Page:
Tesla (NASDAQ:TSLA) is an Undervalued Stock According to this Professional Money Manager

This post was originally published on this site

November 5, 2020

Christopher Tsai is President and Chief Investment Officer of Tsai Capital Corporation, a value-oriented investment management firm focused on the long-term growth and preservation of capital. He founded the company in 1997 and is Chairperson of the firm’s advisory committee.

Prior to forming Tsai Capital, he was an equity analyst at Bear, Stearns & Co. Inc., John A. Levin & Co., Inc. and Gabelli Asset Management. Mr. Tsai has been profiled in numerous financial publications including Barron’sBloombergFinancial PlanningInvestment Advisor magazine, The Wall Street Transcript and Wealth Management magazine, and has been interviewed by Bloomberg Radio, China Money Network, Fox Business Network, MOI Global, Nasdaq and Yahoo Finance Live.

In this 3,211 word interview, exclusively in the Wall Street Transcript, Mr. Tsai explores the world of long term investing:

“Our focus has been really on two main objectives, compounding capital over the long term and the preservation of our clients’ capital.

What I think separates Tsai Capital from the vast majority of other managers is our key disciplines: One of them being a focus on concentration rather than broad diversification, and the other being a truly long-term mindset.

For us, the ideal business is a business that we can own indefinitely, and we go into an investment with that mindset.”

This investment philosophy leads to a very selective stock picking process:

“What’s a compounder? We define a compounder as a high-quality company that has a durable competitive advantage and can reinvest capital at high rates of return over a long duration.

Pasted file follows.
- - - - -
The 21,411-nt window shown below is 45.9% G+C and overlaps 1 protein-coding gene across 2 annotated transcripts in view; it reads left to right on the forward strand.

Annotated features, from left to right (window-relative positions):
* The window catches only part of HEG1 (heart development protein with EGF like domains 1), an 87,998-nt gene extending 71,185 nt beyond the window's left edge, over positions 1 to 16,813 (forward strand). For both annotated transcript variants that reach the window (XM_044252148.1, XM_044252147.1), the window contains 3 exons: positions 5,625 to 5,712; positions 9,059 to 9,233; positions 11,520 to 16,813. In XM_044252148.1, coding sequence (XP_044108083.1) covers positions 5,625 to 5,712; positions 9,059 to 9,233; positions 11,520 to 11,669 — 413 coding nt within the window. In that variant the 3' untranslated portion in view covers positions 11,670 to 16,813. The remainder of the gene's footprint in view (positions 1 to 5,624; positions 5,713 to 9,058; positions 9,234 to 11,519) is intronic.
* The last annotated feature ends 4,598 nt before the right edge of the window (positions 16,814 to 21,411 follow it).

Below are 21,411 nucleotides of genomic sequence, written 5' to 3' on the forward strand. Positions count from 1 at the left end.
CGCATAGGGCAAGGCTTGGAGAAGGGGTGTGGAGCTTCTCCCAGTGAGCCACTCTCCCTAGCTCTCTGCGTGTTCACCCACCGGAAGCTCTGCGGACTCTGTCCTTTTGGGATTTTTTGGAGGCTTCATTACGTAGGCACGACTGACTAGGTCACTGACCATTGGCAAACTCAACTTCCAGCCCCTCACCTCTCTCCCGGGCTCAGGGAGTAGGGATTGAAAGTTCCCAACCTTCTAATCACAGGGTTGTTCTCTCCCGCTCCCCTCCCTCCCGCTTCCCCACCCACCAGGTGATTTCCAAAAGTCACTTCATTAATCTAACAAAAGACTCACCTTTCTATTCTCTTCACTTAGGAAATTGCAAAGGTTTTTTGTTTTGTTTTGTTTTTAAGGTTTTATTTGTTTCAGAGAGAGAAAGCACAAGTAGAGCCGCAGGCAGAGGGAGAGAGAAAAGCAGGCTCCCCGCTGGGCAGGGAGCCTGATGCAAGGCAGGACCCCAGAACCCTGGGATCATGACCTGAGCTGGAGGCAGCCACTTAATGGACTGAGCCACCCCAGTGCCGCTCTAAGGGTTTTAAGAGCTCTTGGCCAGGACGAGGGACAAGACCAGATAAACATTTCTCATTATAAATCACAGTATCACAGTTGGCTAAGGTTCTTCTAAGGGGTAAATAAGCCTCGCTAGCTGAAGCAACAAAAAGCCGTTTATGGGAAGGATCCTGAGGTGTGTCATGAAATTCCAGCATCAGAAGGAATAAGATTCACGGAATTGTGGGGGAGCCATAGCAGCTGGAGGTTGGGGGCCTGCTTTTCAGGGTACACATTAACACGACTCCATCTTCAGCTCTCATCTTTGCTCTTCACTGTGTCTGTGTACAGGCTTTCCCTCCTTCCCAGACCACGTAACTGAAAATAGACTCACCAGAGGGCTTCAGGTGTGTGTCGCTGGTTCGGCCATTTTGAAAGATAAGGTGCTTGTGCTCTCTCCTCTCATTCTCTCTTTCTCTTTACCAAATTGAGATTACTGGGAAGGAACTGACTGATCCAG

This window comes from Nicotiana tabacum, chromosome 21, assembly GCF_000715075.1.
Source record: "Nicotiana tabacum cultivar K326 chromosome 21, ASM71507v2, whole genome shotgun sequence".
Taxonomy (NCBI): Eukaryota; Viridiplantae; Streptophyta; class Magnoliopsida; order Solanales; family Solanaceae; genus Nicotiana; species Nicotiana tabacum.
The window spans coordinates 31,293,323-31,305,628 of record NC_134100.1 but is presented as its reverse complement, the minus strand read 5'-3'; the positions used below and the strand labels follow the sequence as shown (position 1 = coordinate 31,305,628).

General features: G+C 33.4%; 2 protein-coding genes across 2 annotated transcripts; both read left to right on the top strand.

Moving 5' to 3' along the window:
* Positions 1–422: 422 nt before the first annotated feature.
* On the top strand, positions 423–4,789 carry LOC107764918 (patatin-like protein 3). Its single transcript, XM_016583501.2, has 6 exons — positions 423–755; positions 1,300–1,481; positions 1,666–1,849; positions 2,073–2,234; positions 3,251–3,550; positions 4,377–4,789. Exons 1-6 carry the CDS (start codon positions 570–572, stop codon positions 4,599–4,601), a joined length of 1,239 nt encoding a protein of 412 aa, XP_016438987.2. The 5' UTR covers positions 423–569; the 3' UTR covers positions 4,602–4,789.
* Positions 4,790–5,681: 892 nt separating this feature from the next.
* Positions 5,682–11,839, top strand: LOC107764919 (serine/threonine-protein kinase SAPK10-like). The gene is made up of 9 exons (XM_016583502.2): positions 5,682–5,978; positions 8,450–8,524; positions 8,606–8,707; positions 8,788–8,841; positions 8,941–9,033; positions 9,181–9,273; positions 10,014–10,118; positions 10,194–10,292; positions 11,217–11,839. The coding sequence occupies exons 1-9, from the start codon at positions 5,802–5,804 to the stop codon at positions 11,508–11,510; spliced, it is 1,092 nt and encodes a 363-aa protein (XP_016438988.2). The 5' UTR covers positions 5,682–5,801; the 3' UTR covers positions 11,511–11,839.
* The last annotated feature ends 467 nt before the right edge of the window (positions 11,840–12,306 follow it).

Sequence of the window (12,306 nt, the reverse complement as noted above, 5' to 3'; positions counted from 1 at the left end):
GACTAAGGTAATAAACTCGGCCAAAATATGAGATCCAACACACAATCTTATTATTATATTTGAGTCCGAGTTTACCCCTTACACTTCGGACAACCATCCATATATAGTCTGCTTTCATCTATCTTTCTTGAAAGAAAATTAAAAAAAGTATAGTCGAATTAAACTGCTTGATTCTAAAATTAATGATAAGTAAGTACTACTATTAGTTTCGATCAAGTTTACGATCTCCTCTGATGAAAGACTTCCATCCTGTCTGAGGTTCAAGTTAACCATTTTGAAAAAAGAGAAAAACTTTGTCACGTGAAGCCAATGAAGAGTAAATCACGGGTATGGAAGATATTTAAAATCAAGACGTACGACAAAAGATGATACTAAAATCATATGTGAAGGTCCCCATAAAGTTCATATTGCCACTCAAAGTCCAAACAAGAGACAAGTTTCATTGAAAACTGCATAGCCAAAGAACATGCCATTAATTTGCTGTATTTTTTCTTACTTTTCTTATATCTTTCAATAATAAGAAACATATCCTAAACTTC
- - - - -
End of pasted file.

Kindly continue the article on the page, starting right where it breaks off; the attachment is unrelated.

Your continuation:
These kinds of businesses are often very difficult to buy at reasonable valuations because everybody else knows that they are superior businesses. We do our research upfront, often several years in advance of actually making an acquisition. We’re extremely patient. If we can’t find anything to buy, so be it; we’ll hold cash.”

It sometimes leads to some counterintuitive results:

February and March were particularly rough months for the vast majority of companies, including one business that we have increasingly admired over the past few years.

In February and in March, Tesla (NASDAQ:TSLA) sold off substantially after having run up in the previous months. That was our opportunity. We had done a lot of work on the business prior to February, so we were in a position to act decisively when most of Wall Street was going the other way and selling the stock.

I mentioned that we like businesses that we can own indefinitely, businesses that can compound capital and reinvest profits at high rates of return over a long duration. Tesla fits very much into that category. And when we bought it, I think it was very cheap.

So why Tesla? My late father, who was an investor in his own right, was great at identifying long-term trends. He learned from my grandmother, Ruth, who was the only woman to trade shares on the Shanghai Stock Exchange during World War II, the importance of positioning yourself with the wind at your back.

And the wind here is the long-term trend toward electrification of both passenger and commercial vehicles.”

Get the rest of Mr. Tsai’s Tesla valuation and many more interesting stock picks by reading the entire 3,211 word interview, exclusively in the Wall Street Transcript.